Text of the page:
Harry Potter is afraid of pigeons and this post is full of spoilers

A spoiler-full review of Harry Potter and the Cursed Child. Please don’t read this if you don’t want to have the play spoiled for you.

For spoiler-free commentary on the story, you can listen to my interview on CBC Radio as part of a panel discussing the anticipation of the play, and the outpouring of racism that followed the casting of a black actress to play Hermione.

For other HP goodies, have a look at my Open Love Letter to Hermione Granger, or read about my obsession with the Harry Potter audiobooks.

If you do keep reading, please remember to #KeepTheSecrets

HARRY: I don’t like small spaces and – I’ve never told anyone this, but I don’t much like – (he hesitates before saying it) pigeons.

After returning from a trip to western and northern Canada, I finally picked up a much-needed copy of the play Harry Potter and the Cursed Child Parts One and Two by John Tiffany and Jack Thorne, based on a story by J.K. Rowling. I couldn’t wait to  get my hands on a book eight that I thought for so long would never be.

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Although of course this wasn’t the HP8 I had imagined. When I’ve dreamed about Rowling returning to the Harry Potter series, I’ve thought she would either write a series about James and Lily’s days or pick up right where she left off immediately after the Battle of Hogwarts and fill in everything between then and the epilogue.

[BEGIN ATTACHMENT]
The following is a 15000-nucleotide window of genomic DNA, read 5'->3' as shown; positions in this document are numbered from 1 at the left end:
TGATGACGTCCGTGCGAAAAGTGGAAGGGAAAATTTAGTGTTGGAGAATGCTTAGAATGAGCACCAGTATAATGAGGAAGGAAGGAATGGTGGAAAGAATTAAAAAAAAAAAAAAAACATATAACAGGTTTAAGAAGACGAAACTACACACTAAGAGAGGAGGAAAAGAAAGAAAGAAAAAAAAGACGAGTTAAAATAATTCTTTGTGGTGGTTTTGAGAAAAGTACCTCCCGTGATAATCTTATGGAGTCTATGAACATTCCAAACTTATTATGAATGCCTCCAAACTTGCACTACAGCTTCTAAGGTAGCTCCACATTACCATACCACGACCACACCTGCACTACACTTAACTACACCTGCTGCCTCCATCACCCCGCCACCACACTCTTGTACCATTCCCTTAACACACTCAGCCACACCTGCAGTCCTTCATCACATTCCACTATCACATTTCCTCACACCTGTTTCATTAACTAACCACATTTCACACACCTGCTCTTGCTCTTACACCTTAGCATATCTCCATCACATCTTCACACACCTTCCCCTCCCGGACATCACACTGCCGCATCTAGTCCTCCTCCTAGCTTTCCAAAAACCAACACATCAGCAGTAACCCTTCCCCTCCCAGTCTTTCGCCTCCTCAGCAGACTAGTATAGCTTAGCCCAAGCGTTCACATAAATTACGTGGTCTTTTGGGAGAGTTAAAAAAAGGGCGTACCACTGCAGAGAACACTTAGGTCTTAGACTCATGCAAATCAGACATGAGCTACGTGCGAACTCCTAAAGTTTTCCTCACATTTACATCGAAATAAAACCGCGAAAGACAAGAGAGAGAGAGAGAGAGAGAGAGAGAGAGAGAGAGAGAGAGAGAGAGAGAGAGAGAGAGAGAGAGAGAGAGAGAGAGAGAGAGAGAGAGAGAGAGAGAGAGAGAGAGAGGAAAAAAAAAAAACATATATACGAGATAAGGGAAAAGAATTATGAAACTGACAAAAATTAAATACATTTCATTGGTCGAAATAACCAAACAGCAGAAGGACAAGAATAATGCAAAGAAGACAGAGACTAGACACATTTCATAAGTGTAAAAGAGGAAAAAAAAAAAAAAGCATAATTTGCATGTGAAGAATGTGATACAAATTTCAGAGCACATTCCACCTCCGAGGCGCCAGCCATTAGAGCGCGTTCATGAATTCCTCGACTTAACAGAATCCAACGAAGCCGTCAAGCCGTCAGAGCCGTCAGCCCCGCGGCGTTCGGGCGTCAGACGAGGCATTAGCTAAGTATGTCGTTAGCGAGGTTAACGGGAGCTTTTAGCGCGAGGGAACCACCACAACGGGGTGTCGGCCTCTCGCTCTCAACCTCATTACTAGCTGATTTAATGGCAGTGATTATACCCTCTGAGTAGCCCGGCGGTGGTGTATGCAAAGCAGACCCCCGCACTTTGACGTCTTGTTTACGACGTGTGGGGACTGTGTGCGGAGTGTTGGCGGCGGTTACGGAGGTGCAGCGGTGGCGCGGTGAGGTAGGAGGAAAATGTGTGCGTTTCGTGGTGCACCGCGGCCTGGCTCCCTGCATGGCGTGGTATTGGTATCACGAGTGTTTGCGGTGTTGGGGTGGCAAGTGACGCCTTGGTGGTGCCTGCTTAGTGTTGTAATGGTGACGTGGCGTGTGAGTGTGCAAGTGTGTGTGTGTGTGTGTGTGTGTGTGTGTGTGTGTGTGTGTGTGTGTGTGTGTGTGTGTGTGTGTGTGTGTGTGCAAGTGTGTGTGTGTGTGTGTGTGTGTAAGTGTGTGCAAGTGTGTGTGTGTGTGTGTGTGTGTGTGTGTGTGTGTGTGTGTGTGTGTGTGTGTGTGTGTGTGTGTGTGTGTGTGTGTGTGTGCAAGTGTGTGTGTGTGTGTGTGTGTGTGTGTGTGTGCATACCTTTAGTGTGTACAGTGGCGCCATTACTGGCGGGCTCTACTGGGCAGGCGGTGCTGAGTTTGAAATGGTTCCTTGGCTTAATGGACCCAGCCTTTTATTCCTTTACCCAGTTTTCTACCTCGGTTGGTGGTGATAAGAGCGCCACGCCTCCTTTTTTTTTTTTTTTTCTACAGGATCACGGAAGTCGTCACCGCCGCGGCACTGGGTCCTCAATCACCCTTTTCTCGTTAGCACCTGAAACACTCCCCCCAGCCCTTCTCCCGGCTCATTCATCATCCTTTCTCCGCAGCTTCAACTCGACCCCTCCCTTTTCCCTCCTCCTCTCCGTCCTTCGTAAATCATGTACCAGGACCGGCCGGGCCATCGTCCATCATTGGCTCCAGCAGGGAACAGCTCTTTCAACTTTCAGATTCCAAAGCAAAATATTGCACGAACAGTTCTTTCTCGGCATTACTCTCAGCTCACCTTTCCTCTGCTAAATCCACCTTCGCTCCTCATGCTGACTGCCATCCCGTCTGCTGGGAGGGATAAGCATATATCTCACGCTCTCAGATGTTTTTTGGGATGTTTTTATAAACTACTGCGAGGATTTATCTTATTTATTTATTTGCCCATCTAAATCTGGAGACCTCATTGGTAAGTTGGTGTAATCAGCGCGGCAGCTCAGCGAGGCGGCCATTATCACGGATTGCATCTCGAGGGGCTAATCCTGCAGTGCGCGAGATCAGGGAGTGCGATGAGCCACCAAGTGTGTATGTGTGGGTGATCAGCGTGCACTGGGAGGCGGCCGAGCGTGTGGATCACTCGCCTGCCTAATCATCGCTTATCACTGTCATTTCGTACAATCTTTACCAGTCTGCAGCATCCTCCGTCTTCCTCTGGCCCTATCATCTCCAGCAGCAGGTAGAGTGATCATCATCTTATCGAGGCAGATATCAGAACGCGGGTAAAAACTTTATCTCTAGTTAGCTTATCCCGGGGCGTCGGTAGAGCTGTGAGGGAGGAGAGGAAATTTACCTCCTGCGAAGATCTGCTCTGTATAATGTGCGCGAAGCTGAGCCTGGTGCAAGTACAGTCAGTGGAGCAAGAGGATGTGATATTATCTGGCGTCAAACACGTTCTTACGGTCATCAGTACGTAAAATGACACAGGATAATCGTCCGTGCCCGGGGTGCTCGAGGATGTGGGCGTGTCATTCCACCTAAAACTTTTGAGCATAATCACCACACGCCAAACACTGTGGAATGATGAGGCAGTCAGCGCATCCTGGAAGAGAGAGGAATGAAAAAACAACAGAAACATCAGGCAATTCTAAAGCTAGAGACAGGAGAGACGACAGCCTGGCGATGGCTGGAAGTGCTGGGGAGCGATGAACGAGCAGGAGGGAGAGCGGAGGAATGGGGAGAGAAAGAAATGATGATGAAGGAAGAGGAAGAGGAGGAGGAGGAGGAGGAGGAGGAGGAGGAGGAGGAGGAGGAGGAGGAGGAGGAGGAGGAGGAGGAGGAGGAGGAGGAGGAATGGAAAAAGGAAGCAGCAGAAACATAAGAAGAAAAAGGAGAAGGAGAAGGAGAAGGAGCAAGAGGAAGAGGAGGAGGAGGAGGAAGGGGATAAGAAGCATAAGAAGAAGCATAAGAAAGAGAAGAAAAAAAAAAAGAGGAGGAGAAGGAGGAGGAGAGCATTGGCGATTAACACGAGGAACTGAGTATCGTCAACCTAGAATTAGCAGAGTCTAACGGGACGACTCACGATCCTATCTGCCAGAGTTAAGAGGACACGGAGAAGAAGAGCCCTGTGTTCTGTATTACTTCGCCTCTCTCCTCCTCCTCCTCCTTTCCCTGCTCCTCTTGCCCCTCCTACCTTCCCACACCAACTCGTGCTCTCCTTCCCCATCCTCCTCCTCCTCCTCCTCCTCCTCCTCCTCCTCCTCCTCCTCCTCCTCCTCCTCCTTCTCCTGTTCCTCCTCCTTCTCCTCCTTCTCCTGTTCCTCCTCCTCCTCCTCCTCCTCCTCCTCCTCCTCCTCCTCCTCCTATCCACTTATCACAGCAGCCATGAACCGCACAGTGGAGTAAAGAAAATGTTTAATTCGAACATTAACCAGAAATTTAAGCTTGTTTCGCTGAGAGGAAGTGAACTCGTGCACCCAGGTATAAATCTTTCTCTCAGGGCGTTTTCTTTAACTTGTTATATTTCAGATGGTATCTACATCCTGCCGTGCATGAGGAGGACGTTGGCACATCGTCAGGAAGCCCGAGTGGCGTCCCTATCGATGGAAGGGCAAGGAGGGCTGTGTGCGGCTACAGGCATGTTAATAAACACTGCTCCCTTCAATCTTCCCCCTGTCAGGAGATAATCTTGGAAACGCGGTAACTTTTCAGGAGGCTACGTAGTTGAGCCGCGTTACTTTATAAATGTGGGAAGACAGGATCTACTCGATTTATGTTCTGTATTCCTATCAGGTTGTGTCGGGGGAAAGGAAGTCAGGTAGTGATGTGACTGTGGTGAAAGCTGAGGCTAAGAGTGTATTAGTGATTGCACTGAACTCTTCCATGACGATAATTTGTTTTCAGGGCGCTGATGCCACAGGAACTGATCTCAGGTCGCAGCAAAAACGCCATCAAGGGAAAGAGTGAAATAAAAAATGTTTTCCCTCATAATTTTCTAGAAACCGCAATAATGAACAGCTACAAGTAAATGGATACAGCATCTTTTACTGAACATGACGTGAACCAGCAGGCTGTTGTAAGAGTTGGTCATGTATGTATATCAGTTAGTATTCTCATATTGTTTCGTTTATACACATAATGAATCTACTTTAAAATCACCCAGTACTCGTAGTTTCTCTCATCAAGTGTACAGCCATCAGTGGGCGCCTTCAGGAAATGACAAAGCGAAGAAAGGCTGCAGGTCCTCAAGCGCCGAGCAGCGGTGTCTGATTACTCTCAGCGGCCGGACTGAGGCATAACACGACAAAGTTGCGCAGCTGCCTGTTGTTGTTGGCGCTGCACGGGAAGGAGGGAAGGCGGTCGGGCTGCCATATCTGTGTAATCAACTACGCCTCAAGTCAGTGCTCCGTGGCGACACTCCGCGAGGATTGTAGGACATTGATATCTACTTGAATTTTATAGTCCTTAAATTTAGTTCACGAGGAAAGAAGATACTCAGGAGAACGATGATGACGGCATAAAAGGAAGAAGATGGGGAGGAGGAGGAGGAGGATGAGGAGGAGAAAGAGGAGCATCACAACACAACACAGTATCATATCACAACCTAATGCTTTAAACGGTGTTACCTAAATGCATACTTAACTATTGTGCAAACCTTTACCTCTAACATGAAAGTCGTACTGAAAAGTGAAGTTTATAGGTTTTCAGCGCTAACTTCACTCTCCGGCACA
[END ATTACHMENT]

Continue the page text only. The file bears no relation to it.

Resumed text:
What I wasn’t expecting was a sequel that actually starts with the epilogue. I often pretend the epilogue doesn’t exist when I read Deathly Hallows because, although I love the book, the ending always feels incomplete to me, and the epilogue does nothing to answer my questions (maybe I’ll write a rant-post on my burning HP questions some day).

Cursed Child

The main theme of the story is time. And I must say the plot gets insane with the amount of time travel that takes place. Time travel is an extremely complicated literary technique, and all things considered I think the writers did a good job of making the story make sense given this bold approach.

Rowling made sure to destroy all of the Time-Turners in Order of the Phoenix after introducing the tool in Prisoner of Azkaban. This was an important and very deliberate decision because once the audience knew that time travel was possible in this universe, questions began to explode and possibilities became far too limitless.

In Cursed Child, Minister for Magic Hermione Granger is keeping one last Time-Turner in her office, which 14-year-old best friends Scorpius Malfoy (Draco Malfoy’s son) and Albus Severus Potter (Harry Potter’s son) manage to get their hands on, assisted by Amos Diggory’s supposed niece, Delphi. The main motivation for using the Time-Turner is to go back to 1995 and make sure that Cedric never gets killed by Voldemort. The idea comes to Albus after he overhears an elderly and grief-stricken Amos Diggory implore Harry to investigate the rumours that a Time-Turner might still be in existence, and if so use it to save Cedric. Albus and Scorpius decide to take these matters into their own hands, mostly out of Albus’ desire to impress his father after feeling like he’s disappointed him for years.